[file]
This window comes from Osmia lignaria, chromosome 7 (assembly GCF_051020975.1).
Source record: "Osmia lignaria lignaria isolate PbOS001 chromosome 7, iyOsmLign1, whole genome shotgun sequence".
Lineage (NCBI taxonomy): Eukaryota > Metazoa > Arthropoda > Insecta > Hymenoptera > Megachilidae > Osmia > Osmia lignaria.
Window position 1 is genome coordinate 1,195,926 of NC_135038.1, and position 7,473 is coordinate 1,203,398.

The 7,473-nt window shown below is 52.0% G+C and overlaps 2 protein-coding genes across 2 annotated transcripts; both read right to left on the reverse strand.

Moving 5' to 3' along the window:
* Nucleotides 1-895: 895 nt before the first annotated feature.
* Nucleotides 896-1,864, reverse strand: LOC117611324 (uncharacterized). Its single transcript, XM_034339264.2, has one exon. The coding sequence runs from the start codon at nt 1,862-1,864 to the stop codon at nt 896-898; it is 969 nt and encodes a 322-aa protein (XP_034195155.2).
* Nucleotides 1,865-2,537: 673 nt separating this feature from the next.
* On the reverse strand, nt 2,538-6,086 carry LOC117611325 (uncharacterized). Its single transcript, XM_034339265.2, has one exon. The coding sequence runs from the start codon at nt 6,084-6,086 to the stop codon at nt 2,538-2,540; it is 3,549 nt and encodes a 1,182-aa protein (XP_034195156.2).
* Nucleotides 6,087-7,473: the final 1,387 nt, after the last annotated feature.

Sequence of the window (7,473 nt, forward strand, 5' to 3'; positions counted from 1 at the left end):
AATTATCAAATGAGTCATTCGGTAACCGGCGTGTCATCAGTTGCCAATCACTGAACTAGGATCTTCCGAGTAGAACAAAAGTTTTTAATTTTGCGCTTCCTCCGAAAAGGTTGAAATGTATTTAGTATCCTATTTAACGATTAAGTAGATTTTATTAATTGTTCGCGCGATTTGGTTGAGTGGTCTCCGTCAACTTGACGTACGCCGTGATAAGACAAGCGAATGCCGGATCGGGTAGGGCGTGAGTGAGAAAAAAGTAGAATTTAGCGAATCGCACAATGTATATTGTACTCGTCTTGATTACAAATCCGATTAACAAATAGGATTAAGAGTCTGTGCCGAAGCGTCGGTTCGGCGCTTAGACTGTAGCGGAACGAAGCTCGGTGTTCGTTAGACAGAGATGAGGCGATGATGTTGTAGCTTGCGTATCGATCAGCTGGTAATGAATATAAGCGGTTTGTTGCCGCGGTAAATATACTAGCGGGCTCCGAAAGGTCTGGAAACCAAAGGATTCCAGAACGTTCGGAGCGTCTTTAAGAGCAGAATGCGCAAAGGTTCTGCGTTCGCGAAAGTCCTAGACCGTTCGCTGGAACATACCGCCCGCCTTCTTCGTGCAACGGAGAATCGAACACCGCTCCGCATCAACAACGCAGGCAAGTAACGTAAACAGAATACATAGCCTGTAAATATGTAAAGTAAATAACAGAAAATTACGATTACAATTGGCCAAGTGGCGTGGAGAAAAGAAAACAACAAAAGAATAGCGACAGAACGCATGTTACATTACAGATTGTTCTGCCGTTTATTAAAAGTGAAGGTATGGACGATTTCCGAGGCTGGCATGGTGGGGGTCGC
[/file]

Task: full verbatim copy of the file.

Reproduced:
This window comes from Osmia lignaria, chromosome 7 (assembly GCF_051020975.1).
Source record: "Osmia lignaria lignaria isolate PbOS001 chromosome 7, iyOsmLign1, whole genome shotgun sequence".
Lineage (NCBI taxonomy): Eukaryota > Metazoa > Arthropoda > Insecta > Hymenoptera > Megachilidae > Osmia > Osmia lignaria.
Window position 1 is genome coordinate 1,195,926 of NC_135038.1, and position 7,473 is coordinate 1,203,398.

The 7,473-nt window shown below is 52.0% G+C and overlaps 2 protein-coding genes across 2 annotated transcripts; both read right to left on the reverse strand.

Moving 5' to 3' along the window:
* Nucleotides 1-895: 895 nt before the first annotated feature.
* Nucleotides 896-1,864, reverse strand: LOC117611324 (uncharacterized). Its single transcript, XM_034339264.2, has one exon. The coding sequence runs from the start codon at nt 1,862-1,864 to the stop codon at nt 896-898; it is 969 nt and encodes a 322-aa protein (XP_034195155.2).
* Nucleotides 1,865-2,537: 673 nt separating this feature from the next.
* On the reverse strand, nt 2,538-6,086 carry LOC117611325 (uncharacterized). Its single transcript, XM_034339265.2, has one exon. The coding sequence runs from the start codon at nt 6,084-6,086 to the stop codon at nt 2,538-2,540; it is 3,549 nt and encodes a 1,182-aa protein (XP_034195156.2).
* Nucleotides 6,087-7,473: the final 1,387 nt, after the last annotated feature.

Sequence of the window (7,473 nt, forward strand, 5' to 3'; positions counted from 1 at the left end):
AATTATCAAATGAGTCATTCGGTAACCGGCGTGTCATCAGTTGCCAATCACTGAACTAGGATCTTCCGAGTAGAACAAAAGTTTTTAATTTTGCGCTTCCTCCGAAAAGGTTGAAATGTATTTAGTATCCTATTTAACGATTAAGTAGATTTTATTAATTGTTCGCGCGATTTGGTTGAGTGGTCTCCGTCAACTTGACGTACGCCGTGATAAGACAAGCGAATGCCGGATCGGGTAGGGCGTGAGTGAGAAAAAAGTAGAATTTAGCGAATCGCACAATGTATATTGTACTCGTCTTGATTACAAATCCGATTAACAAATAGGATTAAGAGTCTGTGCCGAAGCGTCGGTTCGGCGCTTAGACTGTAGCGGAACGAAGCTCGGTGTTCGTTAGACAGAGATGAGGCGATGATGTTGTAGCTTGCGTATCGATCAGCTGGTAATGAATATAAGCGGTTTGTTGCCGCGGTAAATATACTAGCGGGCTCCGAAAGGTCTGGAAACCAAAGGATTCCAGAACGTTCGGAGCGTCTTTAAGAGCAGAATGCGCAAAGGTTCTGCGTTCGCGAAAGTCCTAGACCGTTCGCTGGAACATACCGCCCGCCTTCTTCGTGCAACGGAGAATCGAACACCGCTCCGCATCAACAACGCAGGCAAGTAACGTAAACAGAATACATAGCCTGTAAATATGTAAAGTAAATAACAGAAAATTACGATTACAATTGGCCAAGTGGCGTGGAGAAAAGAAAACAACAAAAGAATAGCGACAGAACGCATGTTACATTACAGATTGTTCTGCCGTTTATTAAAAGTGAAGGTATGGACGATTTCCGAGGCTGGCATGGTGGGGGTCGC